Barry Farm Redevelopment Plans Restart

An 1894 Baist survey of the greater Anacostia and Barry Farm communities.

On the first Friday in November, Nella Peterson, President of the Barry Farm Resident Council, was asked by the DC Housing Authority (DCHA), along with other members of the resident council, to read and evaluate seven proposals within a week to select a master planner and developer for her neighborhood.

“They’re very complicated and in depth,” Peterson says. “Housing has put a priority on these proposals. It’s mind-boggling; we have no time.”

Last month the US Department of Housing and Urban Development (HUD) awarded Choice Neighborhood planning grants to 17 recipients, including DCHA, which received $300,000 for its proposal for the redevelopment of Barry Farm Dwellings. To jumpstart redevelopment efforts, when the Housing Authority completes the planning process it intends to apply for a competitive Choice Neighborhoods Implementation Grant. This could provide up to $30 million for the revitalization of the Barry Farm community, according to Dena Michaelson, DCHA’s Director of Public Affairs and Communications.

The announcement from HUD comes on the heels of DCHA’s receiving those seven proposals in response to the call for a master planning and development team to lead a $400 million, four-phase renewal process that could take an estimated two decades. Barry Farm Dwellings sits on 26 acres in Southeast, bounded by Firth Sterling Avenue, Suitland Parkway, Wade Road and St. Elizabeths’ West Campus, with more than one million square feet projected for mixed-use redevelopment. That is a large piece of land, though far smaller than the original Barry Farm, which had 375 acres when purchased for $52,000 by the Freedmen’s Bureau in 1867.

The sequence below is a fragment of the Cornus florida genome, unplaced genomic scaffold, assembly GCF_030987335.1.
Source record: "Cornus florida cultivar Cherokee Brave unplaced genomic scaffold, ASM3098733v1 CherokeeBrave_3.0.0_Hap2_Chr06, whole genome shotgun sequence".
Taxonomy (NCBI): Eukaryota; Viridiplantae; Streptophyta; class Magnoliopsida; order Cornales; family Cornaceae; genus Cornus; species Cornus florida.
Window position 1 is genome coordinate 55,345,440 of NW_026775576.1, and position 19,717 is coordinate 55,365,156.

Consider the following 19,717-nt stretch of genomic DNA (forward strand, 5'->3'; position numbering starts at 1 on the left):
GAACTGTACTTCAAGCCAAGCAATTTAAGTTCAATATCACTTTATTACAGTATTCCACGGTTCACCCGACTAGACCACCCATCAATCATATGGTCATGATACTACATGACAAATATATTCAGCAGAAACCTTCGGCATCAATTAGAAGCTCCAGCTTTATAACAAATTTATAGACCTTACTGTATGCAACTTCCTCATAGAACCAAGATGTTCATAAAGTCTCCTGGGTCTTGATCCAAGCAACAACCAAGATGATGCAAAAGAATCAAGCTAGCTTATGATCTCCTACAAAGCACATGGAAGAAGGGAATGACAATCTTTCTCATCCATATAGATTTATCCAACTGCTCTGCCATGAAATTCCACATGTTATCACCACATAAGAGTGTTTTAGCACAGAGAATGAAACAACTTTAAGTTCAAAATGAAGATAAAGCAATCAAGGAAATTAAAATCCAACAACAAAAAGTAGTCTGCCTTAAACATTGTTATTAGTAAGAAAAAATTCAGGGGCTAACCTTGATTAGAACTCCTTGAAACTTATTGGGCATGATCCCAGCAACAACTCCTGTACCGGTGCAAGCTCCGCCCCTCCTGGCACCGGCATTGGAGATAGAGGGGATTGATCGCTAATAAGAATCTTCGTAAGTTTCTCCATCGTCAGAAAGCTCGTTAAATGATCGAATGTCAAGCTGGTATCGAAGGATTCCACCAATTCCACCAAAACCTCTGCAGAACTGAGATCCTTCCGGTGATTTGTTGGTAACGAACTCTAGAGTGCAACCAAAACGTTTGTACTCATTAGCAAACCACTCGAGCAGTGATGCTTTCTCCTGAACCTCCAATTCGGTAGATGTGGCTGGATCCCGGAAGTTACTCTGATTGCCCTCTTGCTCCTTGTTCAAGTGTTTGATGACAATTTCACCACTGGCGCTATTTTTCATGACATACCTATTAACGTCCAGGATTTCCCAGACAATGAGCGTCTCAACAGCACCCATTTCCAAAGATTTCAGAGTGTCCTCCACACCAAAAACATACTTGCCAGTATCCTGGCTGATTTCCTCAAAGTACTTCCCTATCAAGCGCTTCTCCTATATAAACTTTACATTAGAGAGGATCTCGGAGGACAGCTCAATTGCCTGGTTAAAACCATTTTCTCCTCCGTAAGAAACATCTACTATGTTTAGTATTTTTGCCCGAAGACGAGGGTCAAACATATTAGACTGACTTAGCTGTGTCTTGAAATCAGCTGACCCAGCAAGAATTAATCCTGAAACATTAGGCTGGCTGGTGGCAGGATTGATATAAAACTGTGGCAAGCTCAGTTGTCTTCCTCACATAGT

DCHA is expected to announce a short list from the seven applicants this month. Finalists were evaluated by a six-member panel with equal representation from DCHA, the Office of the Deputy Mayor for Planning and Economic Development (DPMED) and the Barry Farm Resident Council. A similar panel will score the final proposals from the short list and make recommendations to Adrianne Todman, DCHA’s Executive Director, in March 2013. Once Todman accepts the finalist, she will take the proposal to DCHA’s Board of Commissioners for final approval. The proposal can be sent back to the panel with questions from either Todman or the Board. 

As part of the proposal process the master planner and developer will identify other sources of private and public funding that will be used to complete the project, including the Choice Neighborhoods seed grant, if DCHA wins it. The Housing Authority has a track record of leveraging HUD grants. In total, DCHA has received $182 million through seven HOPE VI grants, which have been leveraged to return “more than $1.5 billion in community development for the District,” according to Michaelson.

Ground-floor retail has not been incorporated into the recently opened Sheridan Station, but plans for Barry Farm’s redevelopment could include up to 30,000 square feet of retail to complement the addition of hundreds of market rate units.

DCHA is aware of Barry Farm residents’ concern about displacement. “The city’s New Communities program, HUD’s Choice Neighborhoods program and the DCHA Board of Commissioners’ Development Principles all require a 1-to-1 replacement of units that serve low-income families on site or in the immediate community,” confirmed Michaelson. “There are 100 units, 60 already built and occupied and 40 being built, at Sheridan Station and Matthews Memorial Terrace that are part of the Barry Farm redevelopment. The priority for all 432 units is for Barry Farm families in good standing. A successful redevelopment will deconcentrate the public housing on the footprint to provide for a mixed-income, transit-oriented, green community.”